December 2, 2023
By Julia Wray

A new report by BABTAC reveals the changed landscape could lead to positive growth

<i>In 2020, more than 3,500 businesses with the term ‘beauty’ in their name were launched</i>

In 2020, more than 3,500 businesses with the term ‘beauty’ in their name were launched

The British Association of Beauty Therapy & Cosmetology (BABTAC) has released a report on the changed landscape for beauty services two years on from the start of the pandemic.

The sector’s adaptability has been reflected in a surge in start-ups, according to BABTAC.

In 2020, more than 3,500 businesses with the term ‘beauty’ in their name were launched compared with 500 in 2014 (Kline); 2020 also saw the launch of 7,083 hairdressing and beauty treatment businesses (Research Reports World), which BABTAC said was likely the result of people choosing to go self-employed or pursuing beauty side hustles.

The report also highlights the enormous 2,250% rise in bookings compared with pre-pandemic figures when salons reopened in June 2020, as well as the surge in sympathy for small businesses which is helping counteract the impact of ‘no-shows’ on beauty service providers.

Digital innovations, including improved online booking systems and live video masterclasses, as well as boosted social media operations, were two further positive outcomes mentioned.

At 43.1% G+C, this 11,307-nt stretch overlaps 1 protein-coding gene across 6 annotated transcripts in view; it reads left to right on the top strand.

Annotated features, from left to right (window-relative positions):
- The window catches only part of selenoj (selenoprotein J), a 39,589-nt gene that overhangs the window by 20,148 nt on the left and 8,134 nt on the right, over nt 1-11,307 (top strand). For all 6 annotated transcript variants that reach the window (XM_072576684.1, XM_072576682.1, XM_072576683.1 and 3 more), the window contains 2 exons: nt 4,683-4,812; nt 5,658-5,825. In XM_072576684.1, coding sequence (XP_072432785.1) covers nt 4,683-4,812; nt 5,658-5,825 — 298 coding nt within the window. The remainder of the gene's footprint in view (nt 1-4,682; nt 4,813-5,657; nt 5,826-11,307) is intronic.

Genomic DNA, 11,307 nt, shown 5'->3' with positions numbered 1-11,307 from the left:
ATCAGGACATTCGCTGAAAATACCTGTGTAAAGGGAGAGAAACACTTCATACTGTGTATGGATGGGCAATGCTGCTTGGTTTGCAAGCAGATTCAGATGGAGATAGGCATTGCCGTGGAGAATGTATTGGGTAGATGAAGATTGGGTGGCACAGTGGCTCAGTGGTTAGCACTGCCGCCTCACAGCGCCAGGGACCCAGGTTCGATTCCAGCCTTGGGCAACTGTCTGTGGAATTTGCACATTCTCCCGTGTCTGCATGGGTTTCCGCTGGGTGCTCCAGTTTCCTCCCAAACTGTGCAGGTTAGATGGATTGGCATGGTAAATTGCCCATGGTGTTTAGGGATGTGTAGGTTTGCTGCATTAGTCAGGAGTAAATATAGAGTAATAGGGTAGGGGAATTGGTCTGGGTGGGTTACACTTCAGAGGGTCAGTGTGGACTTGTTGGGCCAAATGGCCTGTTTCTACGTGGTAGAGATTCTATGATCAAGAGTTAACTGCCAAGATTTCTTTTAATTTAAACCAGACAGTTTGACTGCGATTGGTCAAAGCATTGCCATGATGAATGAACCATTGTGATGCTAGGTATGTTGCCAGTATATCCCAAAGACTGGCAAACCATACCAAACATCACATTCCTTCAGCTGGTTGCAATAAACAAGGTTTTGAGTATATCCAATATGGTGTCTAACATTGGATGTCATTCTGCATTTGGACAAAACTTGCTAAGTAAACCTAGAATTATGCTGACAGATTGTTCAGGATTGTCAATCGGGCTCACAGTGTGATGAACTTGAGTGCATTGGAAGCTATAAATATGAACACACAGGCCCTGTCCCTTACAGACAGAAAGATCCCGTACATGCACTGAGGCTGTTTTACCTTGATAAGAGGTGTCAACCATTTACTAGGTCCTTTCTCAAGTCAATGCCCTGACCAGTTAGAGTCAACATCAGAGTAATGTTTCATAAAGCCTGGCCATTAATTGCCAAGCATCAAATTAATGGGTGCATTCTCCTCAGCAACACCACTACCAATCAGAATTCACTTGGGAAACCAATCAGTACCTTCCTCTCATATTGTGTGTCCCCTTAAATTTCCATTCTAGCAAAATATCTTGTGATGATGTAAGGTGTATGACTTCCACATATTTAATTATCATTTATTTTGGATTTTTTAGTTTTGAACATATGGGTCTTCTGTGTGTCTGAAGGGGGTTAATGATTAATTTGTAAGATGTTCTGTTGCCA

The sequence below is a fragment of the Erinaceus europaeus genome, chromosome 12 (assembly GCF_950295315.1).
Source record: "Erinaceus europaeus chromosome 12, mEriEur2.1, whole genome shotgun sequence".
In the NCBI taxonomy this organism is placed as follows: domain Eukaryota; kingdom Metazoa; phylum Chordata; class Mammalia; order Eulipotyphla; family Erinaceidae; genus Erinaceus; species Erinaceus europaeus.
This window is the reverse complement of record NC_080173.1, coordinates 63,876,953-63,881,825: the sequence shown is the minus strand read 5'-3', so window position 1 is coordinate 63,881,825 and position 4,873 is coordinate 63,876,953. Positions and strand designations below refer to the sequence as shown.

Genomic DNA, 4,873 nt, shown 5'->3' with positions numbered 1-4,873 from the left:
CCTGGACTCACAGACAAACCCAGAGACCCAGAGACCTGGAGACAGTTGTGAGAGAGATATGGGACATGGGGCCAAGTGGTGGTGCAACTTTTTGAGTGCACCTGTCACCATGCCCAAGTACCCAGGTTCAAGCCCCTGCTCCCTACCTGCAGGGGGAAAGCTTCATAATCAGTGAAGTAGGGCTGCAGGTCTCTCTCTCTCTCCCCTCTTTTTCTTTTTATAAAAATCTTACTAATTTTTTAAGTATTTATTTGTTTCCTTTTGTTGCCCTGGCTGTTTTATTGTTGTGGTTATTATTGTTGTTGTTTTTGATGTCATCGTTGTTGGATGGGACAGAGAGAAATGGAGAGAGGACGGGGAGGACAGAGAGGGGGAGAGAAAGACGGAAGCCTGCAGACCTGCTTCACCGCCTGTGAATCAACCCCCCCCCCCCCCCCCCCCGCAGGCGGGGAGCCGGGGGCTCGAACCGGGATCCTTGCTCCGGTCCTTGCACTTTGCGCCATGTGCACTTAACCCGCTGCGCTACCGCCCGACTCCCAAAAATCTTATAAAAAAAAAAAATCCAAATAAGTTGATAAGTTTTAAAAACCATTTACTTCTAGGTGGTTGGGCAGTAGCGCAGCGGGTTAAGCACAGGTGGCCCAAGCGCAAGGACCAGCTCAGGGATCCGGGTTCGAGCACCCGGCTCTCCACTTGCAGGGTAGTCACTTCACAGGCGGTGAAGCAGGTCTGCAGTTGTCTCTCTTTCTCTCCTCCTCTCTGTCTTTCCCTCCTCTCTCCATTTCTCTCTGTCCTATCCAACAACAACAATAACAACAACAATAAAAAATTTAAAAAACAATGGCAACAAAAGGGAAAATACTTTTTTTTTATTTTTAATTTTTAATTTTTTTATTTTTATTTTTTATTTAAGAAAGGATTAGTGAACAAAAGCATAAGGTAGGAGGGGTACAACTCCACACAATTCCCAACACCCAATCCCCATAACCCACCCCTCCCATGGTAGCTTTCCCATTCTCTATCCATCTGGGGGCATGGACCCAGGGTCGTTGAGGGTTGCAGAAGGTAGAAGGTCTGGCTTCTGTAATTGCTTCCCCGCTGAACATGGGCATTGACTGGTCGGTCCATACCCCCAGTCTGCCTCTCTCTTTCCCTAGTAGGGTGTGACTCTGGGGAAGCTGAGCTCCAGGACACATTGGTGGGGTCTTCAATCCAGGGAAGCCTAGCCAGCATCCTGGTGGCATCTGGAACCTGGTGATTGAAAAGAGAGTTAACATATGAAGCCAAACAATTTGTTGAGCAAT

The prioritisation of skin care has led in-clinic aesthetic treatments to skyrocket by 25% during 2022 (Kline), which has benefitted practitioners.

Meanwhile, therapists on local high streets are enjoying a steadier flow of clients throughout the week as a result of hybrid working.

That said, the report simultaneously flags up challenges faced by the beauty services sector.

Chief among these are loss of earnings (an average of £11,603 by April 2021, Simply Business), fewer jobs (with 39% of eligible beauty and wellbeing roles furloughed by the end of April 2021, BABTAC) and competition with DIY treatments which spiked during lockdown.

Likewise having a negative impact are rising costs due to inflation.

Moreover, very high consumer expectations regarding cleanliness and hygiene means increased financial outlay for salon staff.

“Having suffered ravaging economic effects and limited government support during the pandemic, the beauty sector is only just getting back on its feet,” said Lesley Blair, CEO and Chair of BABTAC.

“We can also not ignore the impact the rising cost of living is about to have on our industry. Almost half of beauty businesses say they have recently been forced to cut other business costs, including wages or reducing opening hours, to afford sky-high utility bills.”

She continued: “Despite these limitations – which BABTAC is continuing to fight tirelessly against – there are several signs our sector is adapting and evolving. We’re seeing rising demand, particularly in wellbeing and skin care treatments, an increase in beauty start-ups and unprecedented innovation.

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“Those businesses that can successfully capitalise on these opportunities are set for a booming period ahead, against a backdrop of greater public support and a newfound appreciation for the work we do.”



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